America’s Most Isolated Community — Stehekin, Washington

History, Iconic Communities, On the Road, Traditions
on September 14, 2003

“Fortunately, cell phones don’t work here,” says Cliff Courtney, 44, a fourth-generation resident of Stehekin, Wash., the most remote community in the lower 48 states.

The only way to get to Stehekin—situated in a lush valley surrounded by snow-capped granite peaks in 2.5 million acres of federally protected wilderness—is to hike several days through the mountains or to take a boat or floatplane up Lake Chelan from the nearest town 55 miles away.

Although Courtney knows technological change is inevitable, he’s comforted that, so far, none of the valley’s hand-built log homes have a telephone (townspeople share a community satellite phone), and only residents who’ve barged in a huge satellite dish have a television or a radio. Freedom and self-sufficiency is what’s important to him and his family, he says; not being so wired up to the world that you get right back into the rat race you’ve come to the valley to escape.

Ironically, the name of this isolated paradise is Stehekin, a Northwest Indian word that means “the way through.” For American Indians, who discovered the place long before gold, silver, lead, and lumber drew white men to it, the valley served as a relatively easy route through the Cascade Mountains that divide the eastern and western sides of Washington state. For the town’s 106 year-round residents and boatloads of seasonal visitors, Stehekin is not so much a way through as a way away from hectic jobs, city traffic, and the other stresses of 21st-century life.

But Stehekin is no Shangri La. Like the homesteaders who arrived in the last quarter of the 19th century, residents have to plan ahead to get their provisions. They mail prepaid orders for supplies to stores in the town of Chelan, the stores box up the goods, and then boats pick up the boxes and deliver them to Stehekin. It can take days for residents get what they ordered. Along with that kind of inconvenience come the realities of life in a town without an auto mechanic, a doctor, a dentist, or a plumber.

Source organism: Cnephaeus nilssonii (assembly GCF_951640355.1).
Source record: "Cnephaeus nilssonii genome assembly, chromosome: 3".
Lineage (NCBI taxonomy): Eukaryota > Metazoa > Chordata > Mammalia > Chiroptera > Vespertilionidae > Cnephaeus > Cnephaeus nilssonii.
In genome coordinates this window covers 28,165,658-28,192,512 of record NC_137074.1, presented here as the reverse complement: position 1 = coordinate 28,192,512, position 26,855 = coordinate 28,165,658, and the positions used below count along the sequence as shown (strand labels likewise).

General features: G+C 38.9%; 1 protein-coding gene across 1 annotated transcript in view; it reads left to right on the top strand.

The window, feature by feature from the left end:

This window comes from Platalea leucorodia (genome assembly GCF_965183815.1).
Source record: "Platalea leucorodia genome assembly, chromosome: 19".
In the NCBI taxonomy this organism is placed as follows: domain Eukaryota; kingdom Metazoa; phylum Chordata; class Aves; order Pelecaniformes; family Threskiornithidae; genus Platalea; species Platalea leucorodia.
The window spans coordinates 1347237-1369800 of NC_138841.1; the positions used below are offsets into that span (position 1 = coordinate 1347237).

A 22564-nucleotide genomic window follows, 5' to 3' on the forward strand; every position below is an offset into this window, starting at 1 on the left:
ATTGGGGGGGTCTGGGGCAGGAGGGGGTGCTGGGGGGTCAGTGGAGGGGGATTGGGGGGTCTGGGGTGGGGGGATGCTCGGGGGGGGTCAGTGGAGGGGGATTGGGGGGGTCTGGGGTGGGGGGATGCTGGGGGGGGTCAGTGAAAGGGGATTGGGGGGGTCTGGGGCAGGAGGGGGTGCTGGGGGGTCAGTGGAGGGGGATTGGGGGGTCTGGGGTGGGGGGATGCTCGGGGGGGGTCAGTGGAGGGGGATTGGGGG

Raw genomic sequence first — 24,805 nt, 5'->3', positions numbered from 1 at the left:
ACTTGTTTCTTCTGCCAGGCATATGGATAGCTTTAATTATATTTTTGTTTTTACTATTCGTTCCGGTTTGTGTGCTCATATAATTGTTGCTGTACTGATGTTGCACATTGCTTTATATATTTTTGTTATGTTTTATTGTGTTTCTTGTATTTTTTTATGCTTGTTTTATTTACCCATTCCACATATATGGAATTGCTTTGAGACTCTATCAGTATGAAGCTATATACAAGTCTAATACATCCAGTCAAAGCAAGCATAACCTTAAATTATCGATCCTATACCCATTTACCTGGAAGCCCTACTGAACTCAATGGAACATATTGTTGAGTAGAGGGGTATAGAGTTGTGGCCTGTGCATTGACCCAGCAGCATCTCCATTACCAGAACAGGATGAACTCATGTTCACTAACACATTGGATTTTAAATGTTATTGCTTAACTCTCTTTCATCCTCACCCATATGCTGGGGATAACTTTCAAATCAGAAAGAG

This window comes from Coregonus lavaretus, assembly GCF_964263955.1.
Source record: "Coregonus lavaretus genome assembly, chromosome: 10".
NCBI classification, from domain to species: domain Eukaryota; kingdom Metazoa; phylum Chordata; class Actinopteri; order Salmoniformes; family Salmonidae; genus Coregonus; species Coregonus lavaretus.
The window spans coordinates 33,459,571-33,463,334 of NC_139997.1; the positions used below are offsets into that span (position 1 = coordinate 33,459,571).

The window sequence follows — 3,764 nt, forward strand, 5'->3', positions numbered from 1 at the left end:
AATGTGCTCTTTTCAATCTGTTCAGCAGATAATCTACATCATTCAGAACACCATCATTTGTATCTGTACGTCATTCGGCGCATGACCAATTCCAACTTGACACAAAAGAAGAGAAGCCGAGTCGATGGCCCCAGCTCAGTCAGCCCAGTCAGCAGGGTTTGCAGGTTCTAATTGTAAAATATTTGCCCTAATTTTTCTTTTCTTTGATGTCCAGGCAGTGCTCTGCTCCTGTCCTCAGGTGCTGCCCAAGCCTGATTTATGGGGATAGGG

With mining and timber cutting out of the picture now, most folks in Stehekin have to find work. About half are hired on at least part time by the National Park Service, some make a few dollars selling arts and crafts in a local cooperative, and others work in the hospitality business that serves the thousands of visitors who come to Stehekin each year, mostly in the summer. And then there’s the postmaster’s position in one of the country’s smallest post offices, and the teaching position in the valley’s log schoolhouse.

Ron Scutt has taught grades one through eight in Stehekin’s one-room schoolhouse for 25 years. He says the natural surroundings of the valley lend themselves to a kind of learning which incorporates the intellect, the body, and artistic growth. As a result, he uses very few standard textbooks and almost no technology at Stehekin School. Last year, when students decided to make syrup from maple trees near the school, they learned how trees produce energy from light, how to tell the age of a tree, why sap rises when it does, how to use tools to tap the trees and draw the sap, how to boil the syrup safely using a thermometer, and how to make a mesh strainer so the syrup can be strained for impurities. Along the way, they drew beautifully crafted pictures of everything they did.

Like some other Stehekin parents, Courtney and his wife Kerry will home school their children rather than send them out of the valley for high school. “Stehekin is a place that has less fear than other places,” Courtney says. “They can go down the road on their bicycles and we can know that they aren’t going to get in trouble. Or if they do, anybody who sees them is going to help them out.”

“This community is a friend of these children,” Scutt says. “It supports them, and they have a sense of safety here. In Stehekin, they have every potential for success.”

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